Making Waves in Fashion


Emma Whitehouse

From left to right: Kyleigh Reeves, Cole Jeffries, Olivia Armstrong, Sam Mann. Four students are wearing some trends of 2019.

Sophia Blanton, Copy Editor

Explore your true style.

All throughout history, both boys and girls have used the changing world of fashion to express themselves. 

The history of fashion has changed over the past century for boys and girls. Over the years, girls have made great strides throughout history and fashion, and it’s now acceptable to wear men’s clothing. On the other hand, boys have had a bigger stigma on what they wear, especially in the 21st century.

Pink and blue weren’t always the standard colors for a girl and boy. In the early 1900s, boys would wear pink and girls would wear blue. The reason is that being a more determined and stronger color, pink is more appropriate for a boy; while for the girl, blue, which is more delicate and graceful, is prettier. But the pink (for a girl) and blue (for a boy) became the new social norm in the United States during the 20th century. Fashion has broadened what is acceptable in today’s society. It has changed the way we look and wear clothing.

Girls’ trends started during the Victorian era. A woman of leisure was a woman of means. Pale skin, tight corsets, refined clothes of delicate fabrics, broken shoes, gloves — all this would be proof that she didn’t have to work and therefore had cash. “It was anticipated that a female of means would adopt fashion and beauty as her work: decorating a space, creating a soft atmosphere with her charm and grace,” said Komar, M. (2017, April 27). What Not to Wear: The Strange & Scary History of Women’s Dress Codes. Retrieved from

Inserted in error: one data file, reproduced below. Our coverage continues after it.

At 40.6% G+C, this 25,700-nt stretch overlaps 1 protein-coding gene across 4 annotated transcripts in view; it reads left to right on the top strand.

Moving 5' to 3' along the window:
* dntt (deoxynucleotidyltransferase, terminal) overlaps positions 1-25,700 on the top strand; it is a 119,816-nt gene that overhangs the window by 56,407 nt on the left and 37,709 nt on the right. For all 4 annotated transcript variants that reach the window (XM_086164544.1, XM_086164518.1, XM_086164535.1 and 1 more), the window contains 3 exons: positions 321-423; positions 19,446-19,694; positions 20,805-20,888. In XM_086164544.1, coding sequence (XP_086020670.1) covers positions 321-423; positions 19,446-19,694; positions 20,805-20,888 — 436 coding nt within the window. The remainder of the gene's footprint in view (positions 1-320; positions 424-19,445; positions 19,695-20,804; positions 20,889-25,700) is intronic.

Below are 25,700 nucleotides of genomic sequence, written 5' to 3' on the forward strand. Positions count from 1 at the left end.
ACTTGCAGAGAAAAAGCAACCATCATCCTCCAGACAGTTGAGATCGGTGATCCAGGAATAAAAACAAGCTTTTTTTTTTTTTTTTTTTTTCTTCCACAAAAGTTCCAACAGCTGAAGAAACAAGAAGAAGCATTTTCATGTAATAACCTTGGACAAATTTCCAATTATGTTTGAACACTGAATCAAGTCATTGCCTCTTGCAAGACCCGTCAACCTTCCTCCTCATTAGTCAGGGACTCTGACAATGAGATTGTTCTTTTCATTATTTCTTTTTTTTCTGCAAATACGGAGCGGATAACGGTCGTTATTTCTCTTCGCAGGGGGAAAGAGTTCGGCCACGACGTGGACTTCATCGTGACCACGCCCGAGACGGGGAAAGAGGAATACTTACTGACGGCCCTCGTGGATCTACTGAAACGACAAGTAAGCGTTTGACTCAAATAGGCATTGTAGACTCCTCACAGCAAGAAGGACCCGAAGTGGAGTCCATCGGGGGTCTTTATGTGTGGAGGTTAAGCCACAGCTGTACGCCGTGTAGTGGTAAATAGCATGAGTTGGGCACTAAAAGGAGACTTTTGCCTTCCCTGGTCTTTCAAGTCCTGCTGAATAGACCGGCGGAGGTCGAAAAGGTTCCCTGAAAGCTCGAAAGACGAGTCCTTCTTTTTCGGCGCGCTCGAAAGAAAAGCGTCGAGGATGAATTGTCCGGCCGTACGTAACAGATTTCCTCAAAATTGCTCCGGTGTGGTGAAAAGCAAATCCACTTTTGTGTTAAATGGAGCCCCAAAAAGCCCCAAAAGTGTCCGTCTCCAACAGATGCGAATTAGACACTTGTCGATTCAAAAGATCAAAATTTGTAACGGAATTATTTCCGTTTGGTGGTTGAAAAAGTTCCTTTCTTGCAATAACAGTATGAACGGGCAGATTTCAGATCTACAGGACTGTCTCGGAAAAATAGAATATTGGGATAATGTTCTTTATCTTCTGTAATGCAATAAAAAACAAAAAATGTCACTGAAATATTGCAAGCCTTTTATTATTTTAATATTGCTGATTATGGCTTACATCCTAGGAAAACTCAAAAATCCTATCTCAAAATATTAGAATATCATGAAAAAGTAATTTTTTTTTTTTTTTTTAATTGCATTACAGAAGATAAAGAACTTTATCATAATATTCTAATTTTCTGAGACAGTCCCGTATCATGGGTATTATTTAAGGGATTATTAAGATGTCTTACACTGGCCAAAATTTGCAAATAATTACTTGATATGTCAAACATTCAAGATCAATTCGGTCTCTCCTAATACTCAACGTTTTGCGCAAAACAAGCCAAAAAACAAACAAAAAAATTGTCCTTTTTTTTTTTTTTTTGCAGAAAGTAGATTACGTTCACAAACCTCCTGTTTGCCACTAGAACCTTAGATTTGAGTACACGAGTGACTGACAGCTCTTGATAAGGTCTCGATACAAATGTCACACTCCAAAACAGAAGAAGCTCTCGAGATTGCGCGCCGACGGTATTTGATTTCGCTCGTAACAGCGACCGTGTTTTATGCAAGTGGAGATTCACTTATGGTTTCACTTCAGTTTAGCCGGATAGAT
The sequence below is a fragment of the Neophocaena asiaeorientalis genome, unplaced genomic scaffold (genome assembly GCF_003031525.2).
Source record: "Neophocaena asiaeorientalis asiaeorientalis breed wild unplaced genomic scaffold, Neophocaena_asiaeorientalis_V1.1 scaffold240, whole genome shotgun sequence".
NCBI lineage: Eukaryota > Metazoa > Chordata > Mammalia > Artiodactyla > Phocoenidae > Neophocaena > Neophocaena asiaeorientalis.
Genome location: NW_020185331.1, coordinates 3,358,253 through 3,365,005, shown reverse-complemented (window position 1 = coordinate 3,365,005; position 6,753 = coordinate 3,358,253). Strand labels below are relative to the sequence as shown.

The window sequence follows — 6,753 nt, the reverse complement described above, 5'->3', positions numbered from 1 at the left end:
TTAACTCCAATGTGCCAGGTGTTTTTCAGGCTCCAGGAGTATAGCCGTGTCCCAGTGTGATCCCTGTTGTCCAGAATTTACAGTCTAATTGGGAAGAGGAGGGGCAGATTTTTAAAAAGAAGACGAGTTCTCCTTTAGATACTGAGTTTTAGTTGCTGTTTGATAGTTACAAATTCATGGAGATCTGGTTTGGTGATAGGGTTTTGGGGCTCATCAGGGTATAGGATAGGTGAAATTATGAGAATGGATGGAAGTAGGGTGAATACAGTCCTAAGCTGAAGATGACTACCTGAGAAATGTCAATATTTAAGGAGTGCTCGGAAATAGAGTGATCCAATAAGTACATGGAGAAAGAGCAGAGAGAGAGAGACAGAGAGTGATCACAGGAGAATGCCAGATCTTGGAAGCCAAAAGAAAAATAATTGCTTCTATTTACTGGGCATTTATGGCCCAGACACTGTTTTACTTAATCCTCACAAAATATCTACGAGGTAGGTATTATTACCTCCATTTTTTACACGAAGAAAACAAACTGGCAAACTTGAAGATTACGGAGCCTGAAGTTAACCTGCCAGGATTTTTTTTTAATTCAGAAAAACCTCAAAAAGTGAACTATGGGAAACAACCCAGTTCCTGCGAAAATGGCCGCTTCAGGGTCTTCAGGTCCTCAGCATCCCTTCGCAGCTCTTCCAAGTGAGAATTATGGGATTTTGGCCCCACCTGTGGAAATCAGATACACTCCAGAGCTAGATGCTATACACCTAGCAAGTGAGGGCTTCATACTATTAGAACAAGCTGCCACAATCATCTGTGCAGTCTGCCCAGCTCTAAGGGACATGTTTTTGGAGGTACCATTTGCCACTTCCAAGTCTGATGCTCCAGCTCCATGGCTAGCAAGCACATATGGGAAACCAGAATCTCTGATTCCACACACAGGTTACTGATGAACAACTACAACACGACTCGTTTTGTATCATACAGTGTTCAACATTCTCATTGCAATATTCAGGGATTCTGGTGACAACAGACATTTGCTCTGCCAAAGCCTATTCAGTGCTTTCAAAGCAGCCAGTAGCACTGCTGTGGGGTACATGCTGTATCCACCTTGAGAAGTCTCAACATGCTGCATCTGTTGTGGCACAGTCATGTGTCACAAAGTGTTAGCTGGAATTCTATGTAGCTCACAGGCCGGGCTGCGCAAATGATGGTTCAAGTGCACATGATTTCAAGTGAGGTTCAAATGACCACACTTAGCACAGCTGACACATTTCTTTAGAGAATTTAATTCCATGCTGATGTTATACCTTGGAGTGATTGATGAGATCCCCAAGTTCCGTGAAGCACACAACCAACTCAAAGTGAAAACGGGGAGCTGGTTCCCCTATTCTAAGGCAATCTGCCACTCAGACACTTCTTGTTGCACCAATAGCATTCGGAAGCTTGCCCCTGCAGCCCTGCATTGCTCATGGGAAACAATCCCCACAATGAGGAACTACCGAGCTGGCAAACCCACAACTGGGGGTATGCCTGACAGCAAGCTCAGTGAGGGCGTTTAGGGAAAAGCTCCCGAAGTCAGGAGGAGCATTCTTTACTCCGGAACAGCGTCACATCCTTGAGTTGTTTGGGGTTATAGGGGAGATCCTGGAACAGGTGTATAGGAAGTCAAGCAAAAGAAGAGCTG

In the old west, a woman by the name of Mary Susie fought for women’s right to wear pants for 20 years, but she never succeeded in earning that right. Then in the 1970s and 80s, women were allowed to wear “power suits” in the workplace. With less of a push-back, dressing up more masculine let a female enter her office. For example, a 1985 study found that female candidates in the interview who dressed up more masculine were considered to be considerably better for the position. More male clothing depicted a more male position, meaning they looked as if they could fill the role as a guy could, with traditional characteristics such as assertiveness, leadership, and endurance. “The corporate fashion change in the 1990s was intended to suggest a changing attitude towards females in power seats. They no longer needed shoulder pads to add some testosterone to their pencil skirts and maintain the people in the room comfortable,” said Komar, M. (2017, April 27). What Not to Wear: The Strange & Scary History of Women’s Dress Codes. Retrieved from For instance, no longer thinking that she required pants to strengthen her equality with masculine peers, Pat Schroeder, Colorado’s first female elected to Congress, liked wearing what she wanted and not thinking too much about them.